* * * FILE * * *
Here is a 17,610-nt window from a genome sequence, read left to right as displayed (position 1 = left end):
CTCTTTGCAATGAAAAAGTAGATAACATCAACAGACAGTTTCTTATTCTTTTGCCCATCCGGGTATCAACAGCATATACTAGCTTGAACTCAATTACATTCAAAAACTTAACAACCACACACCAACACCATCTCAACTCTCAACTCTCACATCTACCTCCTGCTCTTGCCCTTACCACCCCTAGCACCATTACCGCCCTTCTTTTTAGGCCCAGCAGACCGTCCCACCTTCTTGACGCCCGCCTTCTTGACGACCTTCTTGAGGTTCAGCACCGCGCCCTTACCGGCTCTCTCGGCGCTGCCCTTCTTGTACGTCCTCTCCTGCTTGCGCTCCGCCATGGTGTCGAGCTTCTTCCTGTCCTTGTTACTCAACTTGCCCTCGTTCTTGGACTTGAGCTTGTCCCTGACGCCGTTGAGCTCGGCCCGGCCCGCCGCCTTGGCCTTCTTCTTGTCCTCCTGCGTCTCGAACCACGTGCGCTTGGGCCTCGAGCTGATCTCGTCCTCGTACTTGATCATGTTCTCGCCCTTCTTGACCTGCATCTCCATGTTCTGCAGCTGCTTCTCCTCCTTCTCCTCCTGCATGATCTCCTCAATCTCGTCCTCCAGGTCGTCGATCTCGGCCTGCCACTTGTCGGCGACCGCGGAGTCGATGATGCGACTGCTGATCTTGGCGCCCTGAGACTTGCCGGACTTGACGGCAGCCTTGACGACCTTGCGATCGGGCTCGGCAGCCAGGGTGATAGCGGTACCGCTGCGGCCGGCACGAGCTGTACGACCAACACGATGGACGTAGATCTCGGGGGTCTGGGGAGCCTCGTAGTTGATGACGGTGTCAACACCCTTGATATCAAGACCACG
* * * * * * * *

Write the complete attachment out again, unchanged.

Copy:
Here is a 17,610-nt window from a genome sequence, read left to right as displayed (position 1 = left end):
CTCTTTGCAATGAAAAAGTAGATAACATCAACAGACAGTTTCTTATTCTTTTGCCCATCCGGGTATCAACAGCATATACTAGCTTGAACTCAATTACATTCAAAAACTTAACAACCACACACCAACACCATCTCAACTCTCAACTCTCACATCTACCTCCTGCTCTTGCCCTTACCACCCCTAGCACCATTACCGCCCTTCTTTTTAGGCCCAGCAGACCGTCCCACCTTCTTGACGCCCGCCTTCTTGACGACCTTCTTGAGGTTCAGCACCGCGCCCTTACCGGCTCTCTCGGCGCTGCCCTTCTTGTACGTCCTCTCCTGCTTGCGCTCCGCCATGGTGTCGAGCTTCTTCCTGTCCTTGTTACTCAACTTGCCCTCGTTCTTGGACTTGAGCTTGTCCCTGACGCCGTTGAGCTCGGCCCGGCCCGCCGCCTTGGCCTTCTTCTTGTCCTCCTGCGTCTCGAACCACGTGCGCTTGGGCCTCGAGCTGATCTCGTCCTCGTACTTGATCATGTTCTCGCCCTTCTTGACCTGCATCTCCATGTTCTGCAGCTGCTTCTCCTCCTTCTCCTCCTGCATGATCTCCTCAATCTCGTCCTCCAGGTCGTCGATCTCGGCCTGCCACTTGTCGGCGACCGCGGAGTCGATGATGCGACTGCTGATCTTGGCGCCCTGAGACTTGCCGGACTTGACGGCAGCCTTGACGACCTTGCGATCGGGCTCGGCAGCCAGGGTGATAGCGGTACCGCTGCGGCCGGCACGAGCTGTACGACCAACACGATGGACGTAGATCTCGGGGGTCTGGGGAGCCTCGTAGTTGATGACGGTGTCAACACCCTTGATATCAAGACCACG